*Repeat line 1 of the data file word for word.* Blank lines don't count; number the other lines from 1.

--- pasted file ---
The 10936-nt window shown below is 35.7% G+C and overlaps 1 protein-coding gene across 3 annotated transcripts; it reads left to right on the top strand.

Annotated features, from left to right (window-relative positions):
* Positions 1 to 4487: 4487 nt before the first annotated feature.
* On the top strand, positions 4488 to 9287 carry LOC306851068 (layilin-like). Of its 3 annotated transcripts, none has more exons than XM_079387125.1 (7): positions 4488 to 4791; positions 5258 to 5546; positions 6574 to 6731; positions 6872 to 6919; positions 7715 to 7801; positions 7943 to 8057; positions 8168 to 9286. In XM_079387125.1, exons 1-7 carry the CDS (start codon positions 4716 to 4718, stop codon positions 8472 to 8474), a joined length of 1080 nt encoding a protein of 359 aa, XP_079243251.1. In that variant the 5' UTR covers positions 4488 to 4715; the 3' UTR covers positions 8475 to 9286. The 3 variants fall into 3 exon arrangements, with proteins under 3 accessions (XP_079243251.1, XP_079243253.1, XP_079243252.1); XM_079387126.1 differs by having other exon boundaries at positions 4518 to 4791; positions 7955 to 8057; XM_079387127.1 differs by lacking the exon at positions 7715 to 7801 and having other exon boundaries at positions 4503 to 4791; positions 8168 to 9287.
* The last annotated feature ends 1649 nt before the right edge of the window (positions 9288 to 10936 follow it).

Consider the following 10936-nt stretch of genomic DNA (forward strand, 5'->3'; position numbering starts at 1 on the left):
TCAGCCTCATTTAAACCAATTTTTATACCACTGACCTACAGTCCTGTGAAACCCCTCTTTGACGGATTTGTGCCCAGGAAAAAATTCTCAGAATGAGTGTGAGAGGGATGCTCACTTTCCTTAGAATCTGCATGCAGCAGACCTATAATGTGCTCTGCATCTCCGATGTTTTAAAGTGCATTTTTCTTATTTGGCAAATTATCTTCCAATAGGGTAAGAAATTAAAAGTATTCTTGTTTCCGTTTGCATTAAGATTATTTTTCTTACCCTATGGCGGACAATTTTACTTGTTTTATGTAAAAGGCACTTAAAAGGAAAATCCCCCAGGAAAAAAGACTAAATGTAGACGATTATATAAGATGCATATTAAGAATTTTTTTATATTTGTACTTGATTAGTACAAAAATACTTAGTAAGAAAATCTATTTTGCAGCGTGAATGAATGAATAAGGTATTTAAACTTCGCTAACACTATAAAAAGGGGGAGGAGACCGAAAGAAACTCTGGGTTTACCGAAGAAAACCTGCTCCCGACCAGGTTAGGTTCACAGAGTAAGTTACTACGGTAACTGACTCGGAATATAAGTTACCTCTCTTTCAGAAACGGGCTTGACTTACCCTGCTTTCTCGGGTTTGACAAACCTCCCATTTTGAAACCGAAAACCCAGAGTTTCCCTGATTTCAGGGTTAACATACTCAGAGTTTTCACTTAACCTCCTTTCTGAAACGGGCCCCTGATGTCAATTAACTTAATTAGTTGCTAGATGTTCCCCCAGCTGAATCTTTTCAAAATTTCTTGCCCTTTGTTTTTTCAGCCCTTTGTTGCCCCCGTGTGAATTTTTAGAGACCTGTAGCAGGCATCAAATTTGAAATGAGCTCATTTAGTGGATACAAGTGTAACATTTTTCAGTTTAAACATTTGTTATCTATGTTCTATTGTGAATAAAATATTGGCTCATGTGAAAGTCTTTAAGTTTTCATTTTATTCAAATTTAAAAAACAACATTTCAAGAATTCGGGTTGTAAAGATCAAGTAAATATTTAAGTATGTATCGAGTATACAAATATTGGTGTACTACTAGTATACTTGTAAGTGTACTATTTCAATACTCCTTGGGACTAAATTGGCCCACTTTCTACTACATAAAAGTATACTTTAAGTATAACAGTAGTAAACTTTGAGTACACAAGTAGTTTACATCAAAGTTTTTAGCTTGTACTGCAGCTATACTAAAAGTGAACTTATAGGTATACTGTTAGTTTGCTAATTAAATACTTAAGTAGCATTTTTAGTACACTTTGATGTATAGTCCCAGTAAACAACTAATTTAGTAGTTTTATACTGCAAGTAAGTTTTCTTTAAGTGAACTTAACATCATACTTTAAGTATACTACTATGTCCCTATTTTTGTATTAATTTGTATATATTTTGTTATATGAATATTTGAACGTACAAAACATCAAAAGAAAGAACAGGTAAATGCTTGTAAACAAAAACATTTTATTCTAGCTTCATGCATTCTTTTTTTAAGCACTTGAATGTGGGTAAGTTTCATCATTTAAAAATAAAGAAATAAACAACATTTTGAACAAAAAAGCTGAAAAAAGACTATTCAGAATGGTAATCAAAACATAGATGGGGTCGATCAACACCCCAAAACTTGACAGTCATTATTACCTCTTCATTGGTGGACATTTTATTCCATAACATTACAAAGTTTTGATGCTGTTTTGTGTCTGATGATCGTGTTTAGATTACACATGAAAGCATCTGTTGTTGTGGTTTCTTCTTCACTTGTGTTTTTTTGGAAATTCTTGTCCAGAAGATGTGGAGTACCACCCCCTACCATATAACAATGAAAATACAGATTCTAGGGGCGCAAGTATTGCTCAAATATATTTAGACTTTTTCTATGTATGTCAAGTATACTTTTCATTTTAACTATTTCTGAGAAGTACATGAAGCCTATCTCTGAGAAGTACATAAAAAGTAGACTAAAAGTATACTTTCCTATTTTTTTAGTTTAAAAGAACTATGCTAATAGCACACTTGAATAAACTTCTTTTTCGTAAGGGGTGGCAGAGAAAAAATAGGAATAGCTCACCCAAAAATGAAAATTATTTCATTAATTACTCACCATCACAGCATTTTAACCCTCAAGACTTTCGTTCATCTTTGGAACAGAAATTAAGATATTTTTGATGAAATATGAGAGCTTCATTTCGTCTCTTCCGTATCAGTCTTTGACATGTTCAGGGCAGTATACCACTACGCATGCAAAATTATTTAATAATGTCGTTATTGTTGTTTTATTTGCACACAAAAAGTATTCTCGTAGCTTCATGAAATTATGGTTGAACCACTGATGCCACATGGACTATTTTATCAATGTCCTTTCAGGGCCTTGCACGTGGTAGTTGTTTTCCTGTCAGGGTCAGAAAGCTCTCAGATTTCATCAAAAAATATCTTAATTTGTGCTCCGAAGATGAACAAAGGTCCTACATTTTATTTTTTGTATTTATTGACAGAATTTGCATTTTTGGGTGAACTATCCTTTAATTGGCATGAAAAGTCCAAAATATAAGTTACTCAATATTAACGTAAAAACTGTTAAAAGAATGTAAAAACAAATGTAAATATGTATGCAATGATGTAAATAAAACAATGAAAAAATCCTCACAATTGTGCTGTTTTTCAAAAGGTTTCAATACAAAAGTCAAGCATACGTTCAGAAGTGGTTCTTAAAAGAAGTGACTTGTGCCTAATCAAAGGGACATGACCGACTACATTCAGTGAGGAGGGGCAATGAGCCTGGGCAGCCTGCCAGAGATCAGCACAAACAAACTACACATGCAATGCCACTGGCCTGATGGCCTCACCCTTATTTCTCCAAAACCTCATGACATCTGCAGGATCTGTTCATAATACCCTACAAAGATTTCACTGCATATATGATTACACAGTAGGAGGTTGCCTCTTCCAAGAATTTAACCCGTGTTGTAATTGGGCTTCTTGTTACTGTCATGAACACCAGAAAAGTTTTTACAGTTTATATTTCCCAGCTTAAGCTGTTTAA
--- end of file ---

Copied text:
The 10936-nt window shown below is 35.7% G+C and overlaps 1 protein-coding gene across 3 annotated transcripts; it reads left to right on the top strand.